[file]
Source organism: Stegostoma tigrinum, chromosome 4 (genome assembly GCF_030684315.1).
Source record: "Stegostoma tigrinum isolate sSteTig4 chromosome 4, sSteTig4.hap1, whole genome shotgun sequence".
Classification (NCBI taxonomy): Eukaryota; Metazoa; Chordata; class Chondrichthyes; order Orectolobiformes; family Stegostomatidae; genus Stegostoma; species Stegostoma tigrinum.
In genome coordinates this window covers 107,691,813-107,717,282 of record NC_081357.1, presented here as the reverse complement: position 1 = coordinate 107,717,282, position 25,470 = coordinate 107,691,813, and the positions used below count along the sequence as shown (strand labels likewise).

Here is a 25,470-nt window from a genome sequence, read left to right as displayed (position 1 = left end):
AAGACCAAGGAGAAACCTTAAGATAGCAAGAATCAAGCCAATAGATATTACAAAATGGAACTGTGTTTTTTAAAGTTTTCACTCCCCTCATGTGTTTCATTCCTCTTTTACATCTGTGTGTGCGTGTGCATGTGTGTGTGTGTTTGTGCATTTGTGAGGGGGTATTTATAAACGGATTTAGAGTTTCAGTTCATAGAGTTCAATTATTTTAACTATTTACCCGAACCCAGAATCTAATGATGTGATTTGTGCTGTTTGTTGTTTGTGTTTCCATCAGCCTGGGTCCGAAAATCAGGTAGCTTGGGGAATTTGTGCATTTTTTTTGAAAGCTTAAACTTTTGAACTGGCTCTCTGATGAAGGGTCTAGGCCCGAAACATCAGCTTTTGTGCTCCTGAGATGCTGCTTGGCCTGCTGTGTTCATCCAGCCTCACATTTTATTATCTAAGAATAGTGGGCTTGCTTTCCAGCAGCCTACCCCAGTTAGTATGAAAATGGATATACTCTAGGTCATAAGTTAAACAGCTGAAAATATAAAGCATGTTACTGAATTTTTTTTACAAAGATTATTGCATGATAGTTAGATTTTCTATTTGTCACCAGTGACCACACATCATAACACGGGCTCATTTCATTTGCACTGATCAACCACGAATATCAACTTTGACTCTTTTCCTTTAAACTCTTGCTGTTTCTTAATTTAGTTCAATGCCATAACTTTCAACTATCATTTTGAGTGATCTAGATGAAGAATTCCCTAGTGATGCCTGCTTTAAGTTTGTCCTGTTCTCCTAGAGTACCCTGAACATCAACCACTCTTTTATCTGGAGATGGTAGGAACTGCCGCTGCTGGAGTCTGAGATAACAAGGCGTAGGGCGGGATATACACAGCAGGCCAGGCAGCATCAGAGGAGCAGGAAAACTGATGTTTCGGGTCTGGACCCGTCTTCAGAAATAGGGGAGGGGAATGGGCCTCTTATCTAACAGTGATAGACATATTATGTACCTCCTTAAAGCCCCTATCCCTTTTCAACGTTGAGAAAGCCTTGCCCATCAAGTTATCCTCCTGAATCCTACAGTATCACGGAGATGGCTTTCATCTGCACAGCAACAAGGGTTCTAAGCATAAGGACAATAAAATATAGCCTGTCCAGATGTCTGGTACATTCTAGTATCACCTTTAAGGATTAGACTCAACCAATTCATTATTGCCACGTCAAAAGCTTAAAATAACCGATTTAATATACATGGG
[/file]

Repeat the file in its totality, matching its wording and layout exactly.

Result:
Source organism: Stegostoma tigrinum, chromosome 4 (genome assembly GCF_030684315.1).
Source record: "Stegostoma tigrinum isolate sSteTig4 chromosome 4, sSteTig4.hap1, whole genome shotgun sequence".
Classification (NCBI taxonomy): Eukaryota; Metazoa; Chordata; class Chondrichthyes; order Orectolobiformes; family Stegostomatidae; genus Stegostoma; species Stegostoma tigrinum.
In genome coordinates this window covers 107,691,813-107,717,282 of record NC_081357.1, presented here as the reverse complement: position 1 = coordinate 107,717,282, position 25,470 = coordinate 107,691,813, and the positions used below count along the sequence as shown (strand labels likewise).

Here is a 25,470-nt window from a genome sequence, read left to right as displayed (position 1 = left end):
AAGACCAAGGAGAAACCTTAAGATAGCAAGAATCAAGCCAATAGATATTACAAAATGGAACTGTGTTTTTTAAAGTTTTCACTCCCCTCATGTGTTTCATTCCTCTTTTACATCTGTGTGTGCGTGTGCATGTGTGTGTGTGTTTGTGCATTTGTGAGGGGGTATTTATAAACGGATTTAGAGTTTCAGTTCATAGAGTTCAATTATTTTAACTATTTACCCGAACCCAGAATCTAATGATGTGATTTGTGCTGTTTGTTGTTTGTGTTTCCATCAGCCTGGGTCCGAAAATCAGGTAGCTTGGGGAATTTGTGCATTTTTTTTGAAAGCTTAAACTTTTGAACTGGCTCTCTGATGAAGGGTCTAGGCCCGAAACATCAGCTTTTGTGCTCCTGAGATGCTGCTTGGCCTGCTGTGTTCATCCAGCCTCACATTTTATTATCTAAGAATAGTGGGCTTGCTTTCCAGCAGCCTACCCCAGTTAGTATGAAAATGGATATACTCTAGGTCATAAGTTAAACAGCTGAAAATATAAAGCATGTTACTGAATTTTTTTTACAAAGATTATTGCATGATAGTTAGATTTTCTATTTGTCACCAGTGACCACACATCATAACACGGGCTCATTTCATTTGCACTGATCAACCACGAATATCAACTTTGACTCTTTTCCTTTAAACTCTTGCTGTTTCTTAATTTAGTTCAATGCCATAACTTTCAACTATCATTTTGAGTGATCTAGATGAAGAATTCCCTAGTGATGCCTGCTTTAAGTTTGTCCTGTTCTCCTAGAGTACCCTGAACATCAACCACTCTTTTATCTGGAGATGGTAGGAACTGCCGCTGCTGGAGTCTGAGATAACAAGGCGTAGGGCGGGATATACACAGCAGGCCAGGCAGCATCAGAGGAGCAGGAAAACTGATGTTTCGGGTCTGGACCCGTCTTCAGAAATAGGGGAGGGGAATGGGCCTCTTATCTAACAGTGATAGACATATTATGTACCTCCTTAAAGCCCCTATCCCTTTTCAACGTTGAGAAAGCCTTGCCCATCAAGTTATCCTCCTGAATCCTACAGTATCACGGAGATGGCTTTCATCTGCACAGCAACAAGGGTTCTAAGCATAAGGACAATAAAATATAGCCTGTCCAGATGTCTGGTACATTCTAGTATCACCTTTAAGGATTAGACTCAACCAATTCATTATTGCCACGTCAAAAGCTTAAAATAACCGATTTAATATACATGGG